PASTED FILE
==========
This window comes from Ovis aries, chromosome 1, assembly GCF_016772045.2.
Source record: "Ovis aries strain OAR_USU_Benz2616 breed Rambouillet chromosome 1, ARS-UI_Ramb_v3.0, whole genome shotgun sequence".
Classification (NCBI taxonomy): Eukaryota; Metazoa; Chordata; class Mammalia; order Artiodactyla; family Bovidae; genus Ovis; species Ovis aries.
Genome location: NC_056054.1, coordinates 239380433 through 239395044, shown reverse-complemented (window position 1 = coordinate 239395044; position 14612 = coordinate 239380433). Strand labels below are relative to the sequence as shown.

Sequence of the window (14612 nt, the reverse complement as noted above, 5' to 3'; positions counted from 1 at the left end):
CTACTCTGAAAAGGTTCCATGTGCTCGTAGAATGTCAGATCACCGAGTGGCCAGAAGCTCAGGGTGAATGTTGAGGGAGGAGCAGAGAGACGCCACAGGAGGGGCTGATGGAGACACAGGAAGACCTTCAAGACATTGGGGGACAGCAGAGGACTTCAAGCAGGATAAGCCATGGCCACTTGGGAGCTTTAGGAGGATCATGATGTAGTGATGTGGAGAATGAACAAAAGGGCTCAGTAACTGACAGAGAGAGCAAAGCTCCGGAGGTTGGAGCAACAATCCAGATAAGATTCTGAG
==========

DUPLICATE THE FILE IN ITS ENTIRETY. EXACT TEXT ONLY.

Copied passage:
This window comes from Ovis aries, chromosome 1, assembly GCF_016772045.2.
Source record: "Ovis aries strain OAR_USU_Benz2616 breed Rambouillet chromosome 1, ARS-UI_Ramb_v3.0, whole genome shotgun sequence".
Classification (NCBI taxonomy): Eukaryota; Metazoa; Chordata; class Mammalia; order Artiodactyla; family Bovidae; genus Ovis; species Ovis aries.
Genome location: NC_056054.1, coordinates 239380433 through 239395044, shown reverse-complemented (window position 1 = coordinate 239395044; position 14612 = coordinate 239380433). Strand labels below are relative to the sequence as shown.

Sequence of the window (14612 nt, the reverse complement as noted above, 5' to 3'; positions counted from 1 at the left end):
CTACTCTGAAAAGGTTCCATGTGCTCGTAGAATGTCAGATCACCGAGTGGCCAGAAGCTCAGGGTGAATGTTGAGGGAGGAGCAGAGAGACGCCACAGGAGGGGCTGATGGAGACACAGGAAGACCTTCAAGACATTGGGGGACAGCAGAGGACTTCAAGCAGGATAAGCCATGGCCACTTGGGAGCTTTAGGAGGATCATGATGTAGTGATGTGGAGAATGAACAAAAGGGCTCAGTAACTGACAGAGAGAGCAAAGCTCCGGAGGTTGGAGCAACAATCCAGATAAGATTCTGAG